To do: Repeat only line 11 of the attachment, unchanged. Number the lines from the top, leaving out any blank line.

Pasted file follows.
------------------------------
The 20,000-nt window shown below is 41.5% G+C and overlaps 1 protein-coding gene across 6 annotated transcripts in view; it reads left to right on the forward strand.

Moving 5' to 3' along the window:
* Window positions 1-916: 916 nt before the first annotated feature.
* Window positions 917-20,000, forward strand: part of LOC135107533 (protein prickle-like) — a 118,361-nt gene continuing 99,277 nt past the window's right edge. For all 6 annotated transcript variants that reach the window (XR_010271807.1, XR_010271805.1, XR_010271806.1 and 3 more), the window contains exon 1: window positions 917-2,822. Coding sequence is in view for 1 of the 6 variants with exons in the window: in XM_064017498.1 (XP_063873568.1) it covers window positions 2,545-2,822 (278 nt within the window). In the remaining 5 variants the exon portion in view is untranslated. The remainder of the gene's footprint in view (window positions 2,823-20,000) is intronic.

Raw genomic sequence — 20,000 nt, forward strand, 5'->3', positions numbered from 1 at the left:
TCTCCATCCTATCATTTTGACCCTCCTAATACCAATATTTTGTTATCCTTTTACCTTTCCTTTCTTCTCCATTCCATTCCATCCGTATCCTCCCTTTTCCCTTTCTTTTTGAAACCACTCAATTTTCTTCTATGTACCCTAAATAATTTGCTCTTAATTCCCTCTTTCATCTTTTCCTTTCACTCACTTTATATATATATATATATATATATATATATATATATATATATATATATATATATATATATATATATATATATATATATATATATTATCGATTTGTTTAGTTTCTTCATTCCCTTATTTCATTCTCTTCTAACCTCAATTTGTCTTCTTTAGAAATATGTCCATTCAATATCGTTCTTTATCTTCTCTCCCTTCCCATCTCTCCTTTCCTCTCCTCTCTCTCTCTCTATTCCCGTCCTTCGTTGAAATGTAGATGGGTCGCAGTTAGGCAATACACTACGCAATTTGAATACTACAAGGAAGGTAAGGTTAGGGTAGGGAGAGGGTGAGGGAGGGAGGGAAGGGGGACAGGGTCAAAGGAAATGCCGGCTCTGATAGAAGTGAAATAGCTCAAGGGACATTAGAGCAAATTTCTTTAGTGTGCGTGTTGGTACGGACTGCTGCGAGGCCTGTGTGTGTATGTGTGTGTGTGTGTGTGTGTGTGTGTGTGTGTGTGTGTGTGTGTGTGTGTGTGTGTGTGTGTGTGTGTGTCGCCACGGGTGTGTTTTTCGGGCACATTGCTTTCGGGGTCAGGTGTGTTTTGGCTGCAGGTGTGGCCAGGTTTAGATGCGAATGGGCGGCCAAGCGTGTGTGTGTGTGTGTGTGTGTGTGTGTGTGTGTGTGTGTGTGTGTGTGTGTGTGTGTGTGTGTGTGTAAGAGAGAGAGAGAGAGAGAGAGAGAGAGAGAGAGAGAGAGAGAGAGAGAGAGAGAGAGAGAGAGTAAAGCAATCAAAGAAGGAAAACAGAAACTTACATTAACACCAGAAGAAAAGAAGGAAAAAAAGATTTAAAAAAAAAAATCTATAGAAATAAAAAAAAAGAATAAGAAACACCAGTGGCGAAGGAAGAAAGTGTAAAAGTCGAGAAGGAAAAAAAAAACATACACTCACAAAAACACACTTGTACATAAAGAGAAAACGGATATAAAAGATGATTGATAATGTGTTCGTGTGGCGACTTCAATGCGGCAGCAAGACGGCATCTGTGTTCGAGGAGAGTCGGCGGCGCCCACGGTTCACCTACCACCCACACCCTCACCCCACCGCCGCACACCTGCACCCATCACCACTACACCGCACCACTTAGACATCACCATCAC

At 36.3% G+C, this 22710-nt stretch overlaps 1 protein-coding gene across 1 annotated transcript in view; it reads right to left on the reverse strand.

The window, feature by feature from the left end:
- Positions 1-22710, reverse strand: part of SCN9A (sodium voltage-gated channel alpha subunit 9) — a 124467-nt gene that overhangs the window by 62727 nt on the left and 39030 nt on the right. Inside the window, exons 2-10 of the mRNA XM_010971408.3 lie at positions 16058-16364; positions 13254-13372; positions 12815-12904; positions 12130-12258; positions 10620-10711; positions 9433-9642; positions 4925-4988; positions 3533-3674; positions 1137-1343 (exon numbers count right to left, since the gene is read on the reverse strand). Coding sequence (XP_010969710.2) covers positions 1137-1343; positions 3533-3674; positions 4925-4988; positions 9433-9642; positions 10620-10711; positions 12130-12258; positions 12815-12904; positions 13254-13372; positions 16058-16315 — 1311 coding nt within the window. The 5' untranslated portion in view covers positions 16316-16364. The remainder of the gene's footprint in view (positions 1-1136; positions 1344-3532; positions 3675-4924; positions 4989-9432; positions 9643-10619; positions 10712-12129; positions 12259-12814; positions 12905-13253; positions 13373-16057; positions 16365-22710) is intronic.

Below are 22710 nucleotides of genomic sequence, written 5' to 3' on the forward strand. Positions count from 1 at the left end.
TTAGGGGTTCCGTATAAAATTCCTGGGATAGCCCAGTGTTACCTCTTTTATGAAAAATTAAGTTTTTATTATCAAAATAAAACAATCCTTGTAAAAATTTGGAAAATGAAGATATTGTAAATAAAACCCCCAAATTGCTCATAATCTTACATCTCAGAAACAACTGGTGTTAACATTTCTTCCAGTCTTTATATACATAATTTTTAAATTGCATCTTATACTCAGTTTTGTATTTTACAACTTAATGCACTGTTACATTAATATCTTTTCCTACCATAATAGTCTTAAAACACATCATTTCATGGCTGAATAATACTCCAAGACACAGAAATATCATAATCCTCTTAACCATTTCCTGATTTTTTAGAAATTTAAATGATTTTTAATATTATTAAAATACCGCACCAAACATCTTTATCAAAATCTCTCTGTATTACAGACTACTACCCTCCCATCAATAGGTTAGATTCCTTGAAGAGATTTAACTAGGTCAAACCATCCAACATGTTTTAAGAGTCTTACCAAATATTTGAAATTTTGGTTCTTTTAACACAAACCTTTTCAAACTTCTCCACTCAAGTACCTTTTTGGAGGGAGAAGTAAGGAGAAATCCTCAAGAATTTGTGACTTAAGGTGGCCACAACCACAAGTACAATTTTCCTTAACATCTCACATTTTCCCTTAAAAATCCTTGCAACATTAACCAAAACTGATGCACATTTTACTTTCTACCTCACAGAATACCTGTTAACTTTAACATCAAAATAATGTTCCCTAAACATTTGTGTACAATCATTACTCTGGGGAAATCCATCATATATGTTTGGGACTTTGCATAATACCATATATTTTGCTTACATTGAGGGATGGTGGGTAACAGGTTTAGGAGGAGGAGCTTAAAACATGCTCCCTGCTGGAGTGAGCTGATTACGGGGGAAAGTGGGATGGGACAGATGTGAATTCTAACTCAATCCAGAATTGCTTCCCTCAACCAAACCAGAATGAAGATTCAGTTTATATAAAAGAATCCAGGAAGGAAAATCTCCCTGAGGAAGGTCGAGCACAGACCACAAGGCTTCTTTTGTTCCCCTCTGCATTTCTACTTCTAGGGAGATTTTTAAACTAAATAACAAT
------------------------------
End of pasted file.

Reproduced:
TTAGGGGTTCCGTATAAAATTCCTGGGATAGCCCAGTGTTACCTCTTTTATGAAAAATTAAGTTTTTATTATCAAAATAAAACAATCCTTGTAAAAATTTGGAAAATGAAGATATTGTAAATAAAACCCCCAAATTGCTCATAATCTTACATCTCAGAAACAACTGGTGTTAACATTTCTTCCAGTCTTTATATACATAATTTTTAAATTGCATCTTATACTCAGTTTTGTATTTTACAACTTAATGCACTGTTACATTAATATCTTTTCCTACCATAATAGTCTTAAAACACATCATTTCATGGCTGAATAATACTCCAAGACACAGAAATATCATAATCCTCTTAACCATTTCCTGATTTTTTAGAAATTTAAATGATTTTTAATATTATTAAAATACCGCACCAAACATCTTTATCAAAATCTCTCTGTATTACAGACTACTACCCTCCCATCAATAGGTTAGATTCCTTGAAGAGATTTAACTAGGTCAAACCATCCAACATGTTTTAAGAGTCTTACCAAATATTTGAAATTTTGGTTCTTTTAACACAAACCTTTTCAAACTTCTCCACTCAAGTACCTTTTTGGAGGGAGAAGTAAGGAGAAATCCTCAAGAATTTGTGACTTAAGGTGGCCACAACCACAAGTACAATTTTCCTTAACATCTCACATTTTCCCTTAAAAATCCTTGCAACATTAACCAAAACTGATGCACATTTTACTTTCTACCTCACAGAATACCTGTTAACTTTAACATCAAAATAATGTTCCCTAAACATTTGTGTACAATCATTACTCTGGGGAAATCCATCATATATGTTTGGGACTTTGCATAATACCATATATTTTGCTTACATTGAGGGATGGTGGGTAACAGGTTTAGGAGGAGGAGCTTAAAACATGCTCCCTGCTGGAGTGAGCTGATTACGGGGGAAAGTGGGATGGGACAGATGTGAATTCTAACTCAATCCAGAATTGCTTCCCTCAACCAAACCAGAATGAAGATTCAGTTTATATAAAAGAATCCAGGAAGGAAAATCTCCCTGAGGAAGGTCGAGCACAGACCACAAGGCTTCTTTTGTTCCCCTCTGCATTTCTACTTCTAGGGAGATTTTTAAACTAAATAACAAT